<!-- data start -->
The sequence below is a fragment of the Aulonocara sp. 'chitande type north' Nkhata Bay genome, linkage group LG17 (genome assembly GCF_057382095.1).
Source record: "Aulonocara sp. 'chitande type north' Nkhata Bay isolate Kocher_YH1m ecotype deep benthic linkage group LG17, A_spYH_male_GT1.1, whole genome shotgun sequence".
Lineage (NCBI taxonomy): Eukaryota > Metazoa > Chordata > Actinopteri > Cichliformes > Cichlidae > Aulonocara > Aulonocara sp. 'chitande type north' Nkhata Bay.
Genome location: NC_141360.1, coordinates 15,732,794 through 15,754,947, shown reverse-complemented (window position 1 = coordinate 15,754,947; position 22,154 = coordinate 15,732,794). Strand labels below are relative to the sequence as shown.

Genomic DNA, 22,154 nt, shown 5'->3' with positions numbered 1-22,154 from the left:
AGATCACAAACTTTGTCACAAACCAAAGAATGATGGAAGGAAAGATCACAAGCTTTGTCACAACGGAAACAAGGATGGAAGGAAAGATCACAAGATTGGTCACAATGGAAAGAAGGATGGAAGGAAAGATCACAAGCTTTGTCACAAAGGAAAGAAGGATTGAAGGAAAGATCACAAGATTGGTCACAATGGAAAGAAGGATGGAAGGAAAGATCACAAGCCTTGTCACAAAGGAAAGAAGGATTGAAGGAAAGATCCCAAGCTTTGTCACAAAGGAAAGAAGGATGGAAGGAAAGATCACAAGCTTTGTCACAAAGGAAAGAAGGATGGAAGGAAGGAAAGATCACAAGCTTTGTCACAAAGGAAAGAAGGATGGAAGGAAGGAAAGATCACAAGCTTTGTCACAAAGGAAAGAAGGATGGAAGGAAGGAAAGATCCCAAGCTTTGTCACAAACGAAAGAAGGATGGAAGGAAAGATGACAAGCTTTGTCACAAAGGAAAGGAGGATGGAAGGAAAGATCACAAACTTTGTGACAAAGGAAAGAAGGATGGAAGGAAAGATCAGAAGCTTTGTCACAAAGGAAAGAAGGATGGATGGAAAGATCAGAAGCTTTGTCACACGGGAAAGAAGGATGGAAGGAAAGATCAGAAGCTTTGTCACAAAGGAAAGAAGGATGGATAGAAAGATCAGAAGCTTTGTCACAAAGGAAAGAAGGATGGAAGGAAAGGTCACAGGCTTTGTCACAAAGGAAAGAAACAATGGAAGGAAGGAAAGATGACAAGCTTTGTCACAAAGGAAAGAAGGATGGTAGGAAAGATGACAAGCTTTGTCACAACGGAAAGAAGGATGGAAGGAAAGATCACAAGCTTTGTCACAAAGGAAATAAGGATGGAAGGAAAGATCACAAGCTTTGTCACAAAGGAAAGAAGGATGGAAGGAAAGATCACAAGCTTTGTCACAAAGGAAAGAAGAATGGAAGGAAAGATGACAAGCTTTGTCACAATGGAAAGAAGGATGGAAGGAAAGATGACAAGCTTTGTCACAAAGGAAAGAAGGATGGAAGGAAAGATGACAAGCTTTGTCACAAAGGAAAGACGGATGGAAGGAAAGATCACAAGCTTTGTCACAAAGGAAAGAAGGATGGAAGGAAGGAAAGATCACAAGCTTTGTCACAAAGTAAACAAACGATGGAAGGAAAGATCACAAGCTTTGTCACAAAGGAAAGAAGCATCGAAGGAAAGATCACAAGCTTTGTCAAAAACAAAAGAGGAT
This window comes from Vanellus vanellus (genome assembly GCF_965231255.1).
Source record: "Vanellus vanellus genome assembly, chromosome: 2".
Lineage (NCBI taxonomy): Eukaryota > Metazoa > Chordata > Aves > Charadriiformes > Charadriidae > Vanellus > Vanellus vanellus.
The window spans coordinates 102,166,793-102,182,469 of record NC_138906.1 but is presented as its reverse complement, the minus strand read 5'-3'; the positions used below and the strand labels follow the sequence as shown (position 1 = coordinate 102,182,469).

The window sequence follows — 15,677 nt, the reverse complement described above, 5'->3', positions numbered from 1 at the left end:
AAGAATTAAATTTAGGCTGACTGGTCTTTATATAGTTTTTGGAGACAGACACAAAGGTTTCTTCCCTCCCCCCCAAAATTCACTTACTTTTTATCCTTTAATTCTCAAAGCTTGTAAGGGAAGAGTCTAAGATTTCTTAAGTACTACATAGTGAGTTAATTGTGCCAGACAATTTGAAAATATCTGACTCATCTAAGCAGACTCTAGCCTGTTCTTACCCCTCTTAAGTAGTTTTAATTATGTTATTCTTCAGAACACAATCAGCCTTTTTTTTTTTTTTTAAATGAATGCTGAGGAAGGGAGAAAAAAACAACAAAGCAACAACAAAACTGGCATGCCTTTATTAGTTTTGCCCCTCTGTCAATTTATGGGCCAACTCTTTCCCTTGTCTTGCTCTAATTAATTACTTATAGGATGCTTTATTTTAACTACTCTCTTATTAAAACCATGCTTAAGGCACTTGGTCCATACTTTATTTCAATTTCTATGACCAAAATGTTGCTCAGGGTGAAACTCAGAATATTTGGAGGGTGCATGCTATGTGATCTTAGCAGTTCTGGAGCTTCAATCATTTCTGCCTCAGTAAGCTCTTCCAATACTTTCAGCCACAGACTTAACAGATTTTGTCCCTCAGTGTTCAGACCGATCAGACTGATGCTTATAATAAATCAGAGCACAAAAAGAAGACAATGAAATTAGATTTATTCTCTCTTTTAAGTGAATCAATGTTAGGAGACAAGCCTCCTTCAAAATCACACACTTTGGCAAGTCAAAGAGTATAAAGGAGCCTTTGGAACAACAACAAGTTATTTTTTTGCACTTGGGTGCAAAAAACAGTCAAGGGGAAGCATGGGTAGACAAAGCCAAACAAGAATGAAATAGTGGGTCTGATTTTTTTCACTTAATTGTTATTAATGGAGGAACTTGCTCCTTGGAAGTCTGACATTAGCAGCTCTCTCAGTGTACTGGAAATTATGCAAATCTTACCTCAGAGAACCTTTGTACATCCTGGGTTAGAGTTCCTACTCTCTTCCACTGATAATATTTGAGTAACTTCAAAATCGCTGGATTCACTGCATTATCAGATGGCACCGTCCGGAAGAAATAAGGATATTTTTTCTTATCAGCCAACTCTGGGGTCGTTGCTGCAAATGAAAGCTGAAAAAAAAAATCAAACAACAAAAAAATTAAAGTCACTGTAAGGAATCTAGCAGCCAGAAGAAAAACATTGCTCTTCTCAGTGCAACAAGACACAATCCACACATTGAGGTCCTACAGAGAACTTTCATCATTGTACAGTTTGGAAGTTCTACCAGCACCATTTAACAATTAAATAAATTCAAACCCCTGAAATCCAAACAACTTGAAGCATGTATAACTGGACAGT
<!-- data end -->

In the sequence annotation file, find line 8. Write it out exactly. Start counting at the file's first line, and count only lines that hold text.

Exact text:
Source record: "Vanellus vanellus genome assembly, chromosome: 2".